5. An instrument comprising a gyro, a first gimbal in which the axis of the gyro is freely rotatable, a second gimbal supporting the first gimbal on an axis at right angles to the gyro axis, and a stationary element having bearings to rotatably support the second gimbal on an axis at right angles to both other axes, means for selectively resiliently restraining pivoted movement of the first gimbal at will, and means for selectively locking the second gimbal stationary at will, whereby the device may selectively function as a directional gyro or as an indicator of the rate of angular velocity.

6. An instrument comprising a gyro, a first gimbal in which the gyro spins, a second gimbal supporting the first gimbal on a second axis at right angles to the gyro axis, and a stationary element having bearings to rotatably support the second gimbal on an axis normal to the second axis, manually operable means for relatively locking the two gimbals, and manually operable means for resiliently restraining them relative to the stationary element, whereby the device may selectively function as a directional gyro or as an indicator of the rate of angular velocity.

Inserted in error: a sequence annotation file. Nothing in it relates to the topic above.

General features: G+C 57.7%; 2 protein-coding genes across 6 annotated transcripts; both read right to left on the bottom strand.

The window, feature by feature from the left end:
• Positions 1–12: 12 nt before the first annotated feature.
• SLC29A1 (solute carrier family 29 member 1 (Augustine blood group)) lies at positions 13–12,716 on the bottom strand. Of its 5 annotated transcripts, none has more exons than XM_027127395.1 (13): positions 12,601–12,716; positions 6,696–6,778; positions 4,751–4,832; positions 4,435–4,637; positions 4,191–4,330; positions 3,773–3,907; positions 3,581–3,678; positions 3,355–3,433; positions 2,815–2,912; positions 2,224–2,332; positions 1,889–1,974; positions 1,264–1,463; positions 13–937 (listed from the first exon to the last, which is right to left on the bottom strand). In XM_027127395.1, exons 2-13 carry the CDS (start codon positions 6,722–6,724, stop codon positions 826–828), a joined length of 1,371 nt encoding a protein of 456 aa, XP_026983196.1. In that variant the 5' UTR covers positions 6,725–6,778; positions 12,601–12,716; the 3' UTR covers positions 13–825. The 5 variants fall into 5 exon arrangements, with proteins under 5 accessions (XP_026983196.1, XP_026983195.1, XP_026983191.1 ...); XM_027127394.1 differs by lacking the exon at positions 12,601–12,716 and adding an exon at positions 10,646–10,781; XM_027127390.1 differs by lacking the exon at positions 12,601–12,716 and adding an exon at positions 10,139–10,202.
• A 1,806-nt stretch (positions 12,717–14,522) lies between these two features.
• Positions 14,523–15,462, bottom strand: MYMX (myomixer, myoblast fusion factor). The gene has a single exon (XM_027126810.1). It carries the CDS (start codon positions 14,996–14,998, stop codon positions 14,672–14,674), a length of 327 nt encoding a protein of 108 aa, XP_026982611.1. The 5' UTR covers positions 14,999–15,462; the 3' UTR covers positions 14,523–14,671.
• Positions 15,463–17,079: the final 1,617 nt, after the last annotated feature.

7. An instrument comprising a gyro, a first gimbal in which the gyro spins, a second gimbal supporting the first gimbal on a second axis at right angles to the gyro axis, and a stationary element having bearings to rotatably support the second gimbal on an axis normal to the second axis, means for relatively resiliently restraining the two gimbals, means for temporarily relatively locking them, and means for locking the second gimbal stationary, whereby the device may selectively function as a directional gyro or as an indicator of the rate of angular velocity.

8. An instrument comprising a gyro, a first gimbal in which the gyro spins, a second gimbal supporting the first gimbal on a second axis at right angles to the gyro axis, and a stationary element having bearings to rotatably support the second gimbal on an axis normal to the second axis,

means for relatively resiliently restraining the gimbals, and means for orientating and then looking the second gimbal relative to the stationary element, whereby the device may selectively func tion as a directional gyro or as an indicator of the rate of angular velocity.